Just the facts

The TEXAN has published more than eight articles on the content of school textbooks in the past few years. For our state, the issue is of special importance because publishers count on Texas to buy 10 percent of the nation’s textbooks and to set the standard for many smaller states. The arguments are familiar in our culture’s war of worldviews; liberal vs. conservative, theist vs. atheist, objective vs. subjective morality, and so on. We’re very interested in who wins but maybe we don’t ask ourselves what winning would look like.

One conservative Texan was characterized, not quoted, in the New York Times as wanting to ensure that “they [textbooks] are stripped of ideology and offer a straightforward, objective statement of facts.” Sounds good, doesn’t it? I don’t believe it’s possible, or even desirable to strip foundational subjects of their ideological baggage. Facts have meaning, after all. Let’s look at how integral ideology is to a few basic subjects.

Literature–This one is pretty easy to see. Prose and poetry, at least the best sort, has a viewpoint. It expresses a view of truth. Actually, it has a theology that can be discerned by a thoughtful reader. We want our kids to be thoughtful readers, don’t we? Whoever chooses Charles Dickens over Kurt Vonnegut has made a choice, maybe based on time limitations or age-appropriateness but a choice that nonetheless has a theology to it. Another school that chooses Maya Angelou over Rudyard Kipling has made a decision ripe with ideology. In fact it is hard to imagine a truly neutral reading of a good story or poem.

Well-told stories put you in another place and let you experience something you might not be able to experience in your lifetime. You begin to understand why characters did a certain thing and what consequences the author projects from those actions. Who’d want a story that did not do these things? And yet, doing so supposes good people and bad people (at least in the actions narrated) and positive or negative consequences to earlier events. The author who does this has a view of how things and people work. He has an opinion about which of his characters are most or least admirable. Likewise a good poem makes you understand something or feel something that words and their arrangement can evoke. I’d not want my children taught by a professor whose viewpoints have nothing to with his choice of reading assignments. But I would want to agree at significant points with his viewpoint. Neither of us should be disinterested.

History–Maybe some people think history is easier to teach objectively. It is, however, anything but an ideology-free zone. Consider the perspective of history, how the story is told. A generation of college students has been taught that the “great men” view of history is a flawed description of “dead white men.” Instead, perhaps we should tell the story of 1776 through the eyes of General Washington’s stable boy. Rather than focus on the positive outcomes of our westward expansion across the U.S. we might think about the people who did not want us to cover the continent or maybe a woman in a wagon train who was not allowed to vote in the family decision (or most recent election). However you view this philosophy of history, it is a philosophy and not dispassionate.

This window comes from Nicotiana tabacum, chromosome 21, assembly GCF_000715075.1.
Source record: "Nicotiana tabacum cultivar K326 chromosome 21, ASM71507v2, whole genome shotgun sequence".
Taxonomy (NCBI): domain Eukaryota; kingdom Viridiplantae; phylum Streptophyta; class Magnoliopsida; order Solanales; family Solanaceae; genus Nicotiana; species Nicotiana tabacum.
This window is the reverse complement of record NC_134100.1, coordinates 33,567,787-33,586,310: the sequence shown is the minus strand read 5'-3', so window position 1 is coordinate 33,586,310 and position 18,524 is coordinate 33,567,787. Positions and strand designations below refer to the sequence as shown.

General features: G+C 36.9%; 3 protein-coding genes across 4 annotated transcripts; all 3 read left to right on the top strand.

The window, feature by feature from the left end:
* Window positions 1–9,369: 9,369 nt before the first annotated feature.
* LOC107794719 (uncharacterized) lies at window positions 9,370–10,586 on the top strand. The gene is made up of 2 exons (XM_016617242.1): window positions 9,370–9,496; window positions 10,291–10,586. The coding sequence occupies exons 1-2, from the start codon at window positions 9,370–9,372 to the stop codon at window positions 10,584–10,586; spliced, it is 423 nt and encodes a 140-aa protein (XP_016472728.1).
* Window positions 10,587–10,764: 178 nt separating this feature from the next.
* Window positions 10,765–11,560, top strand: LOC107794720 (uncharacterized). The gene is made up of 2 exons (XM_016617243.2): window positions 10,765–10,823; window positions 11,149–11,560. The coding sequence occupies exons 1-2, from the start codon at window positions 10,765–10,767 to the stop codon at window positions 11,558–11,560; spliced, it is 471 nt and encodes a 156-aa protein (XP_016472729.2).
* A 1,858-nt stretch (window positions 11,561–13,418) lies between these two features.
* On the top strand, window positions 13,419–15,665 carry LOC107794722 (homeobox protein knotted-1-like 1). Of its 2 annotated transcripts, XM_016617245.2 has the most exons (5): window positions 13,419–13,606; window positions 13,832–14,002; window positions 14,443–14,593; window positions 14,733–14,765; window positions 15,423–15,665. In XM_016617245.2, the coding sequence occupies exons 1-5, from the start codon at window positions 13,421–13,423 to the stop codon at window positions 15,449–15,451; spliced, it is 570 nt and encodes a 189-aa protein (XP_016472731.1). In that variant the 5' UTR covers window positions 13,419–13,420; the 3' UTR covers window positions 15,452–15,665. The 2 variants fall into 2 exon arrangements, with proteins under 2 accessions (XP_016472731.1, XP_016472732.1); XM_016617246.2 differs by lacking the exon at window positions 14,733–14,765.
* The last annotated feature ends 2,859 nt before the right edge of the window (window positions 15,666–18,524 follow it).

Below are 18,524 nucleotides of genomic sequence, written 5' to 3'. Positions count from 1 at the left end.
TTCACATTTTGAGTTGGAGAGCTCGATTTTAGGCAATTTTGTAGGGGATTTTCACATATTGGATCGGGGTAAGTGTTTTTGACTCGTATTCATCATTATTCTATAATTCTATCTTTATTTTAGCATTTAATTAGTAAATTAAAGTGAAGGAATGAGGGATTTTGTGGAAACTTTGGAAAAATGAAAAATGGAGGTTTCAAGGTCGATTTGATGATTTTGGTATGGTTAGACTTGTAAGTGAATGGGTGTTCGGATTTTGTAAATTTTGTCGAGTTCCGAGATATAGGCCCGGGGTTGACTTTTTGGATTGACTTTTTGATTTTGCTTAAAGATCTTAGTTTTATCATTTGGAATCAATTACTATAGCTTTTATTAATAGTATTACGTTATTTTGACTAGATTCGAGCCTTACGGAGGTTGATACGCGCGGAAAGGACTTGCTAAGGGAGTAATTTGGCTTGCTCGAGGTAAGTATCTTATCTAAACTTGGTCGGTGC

How should we understand our own nation as we read a version of American history? For every action of the majority there was a minority who experienced things differently. A history book or class that focuses on one more than the other will seek to affect the viewpoint of each student. The events we emphasize, facts we choose, people we honor, and correlations we draw in the study of history are the fruit of our opinions. For any side of these interpretations to portray its perspective as “simply the facts” is not credible. It isn’t simple and it shouldn’t be.

History, like other disciplines, also influences how we view the principles of those sister subjects. Does it affect our view of the Scopes trial in Tennessee to know that John Scopes agreed to violate the law against teaching evolution at the urging of publicity-hungry town fathers? You may learn about Scopes in biology class, but you might not hear why he did what he did. Does it matter if a history teacher includes that story or not? In history class you may learn the context of “David Copperfield” or of the real events that inspired “The Last of the Mohicans.” Knowing these contexts makes a difference in how you read the fiction.